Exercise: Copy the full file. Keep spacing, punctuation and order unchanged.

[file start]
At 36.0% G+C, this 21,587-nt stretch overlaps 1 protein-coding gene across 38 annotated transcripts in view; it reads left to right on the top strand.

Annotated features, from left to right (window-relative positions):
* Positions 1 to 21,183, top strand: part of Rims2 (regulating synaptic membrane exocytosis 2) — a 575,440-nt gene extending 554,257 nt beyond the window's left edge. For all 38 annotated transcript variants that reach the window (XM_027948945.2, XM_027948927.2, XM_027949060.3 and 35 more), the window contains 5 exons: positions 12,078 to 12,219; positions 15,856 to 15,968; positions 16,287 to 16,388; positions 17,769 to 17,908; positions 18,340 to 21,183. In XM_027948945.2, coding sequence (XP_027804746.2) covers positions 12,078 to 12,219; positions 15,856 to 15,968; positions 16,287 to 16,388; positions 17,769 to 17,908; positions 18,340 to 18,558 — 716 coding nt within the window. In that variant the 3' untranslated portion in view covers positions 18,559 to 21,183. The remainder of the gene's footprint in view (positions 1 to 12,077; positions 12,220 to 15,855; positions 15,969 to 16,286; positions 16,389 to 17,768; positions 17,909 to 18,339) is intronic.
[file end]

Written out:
At 36.0% G+C, this 21,587-nt stretch overlaps 1 protein-coding gene across 38 annotated transcripts in view; it reads left to right on the top strand.

Annotated features, from left to right (window-relative positions):
* Positions 1 to 21,183, top strand: part of Rims2 (regulating synaptic membrane exocytosis 2) — a 575,440-nt gene extending 554,257 nt beyond the window's left edge. For all 38 annotated transcript variants that reach the window (XM_027948945.2, XM_027948927.2, XM_027949060.3 and 35 more), the window contains 5 exons: positions 12,078 to 12,219; positions 15,856 to 15,968; positions 16,287 to 16,388; positions 17,769 to 17,908; positions 18,340 to 21,183. In XM_027948945.2, coding sequence (XP_027804746.2) covers positions 12,078 to 12,219; positions 15,856 to 15,968; positions 16,287 to 16,388; positions 17,769 to 17,908; positions 18,340 to 18,558 — 716 coding nt within the window. In that variant the 3' untranslated portion in view covers positions 18,559 to 21,183. The remainder of the gene's footprint in view (positions 1 to 12,077; positions 12,220 to 15,855; positions 15,969 to 16,286; positions 16,389 to 17,768; positions 17,909 to 18,339) is intronic.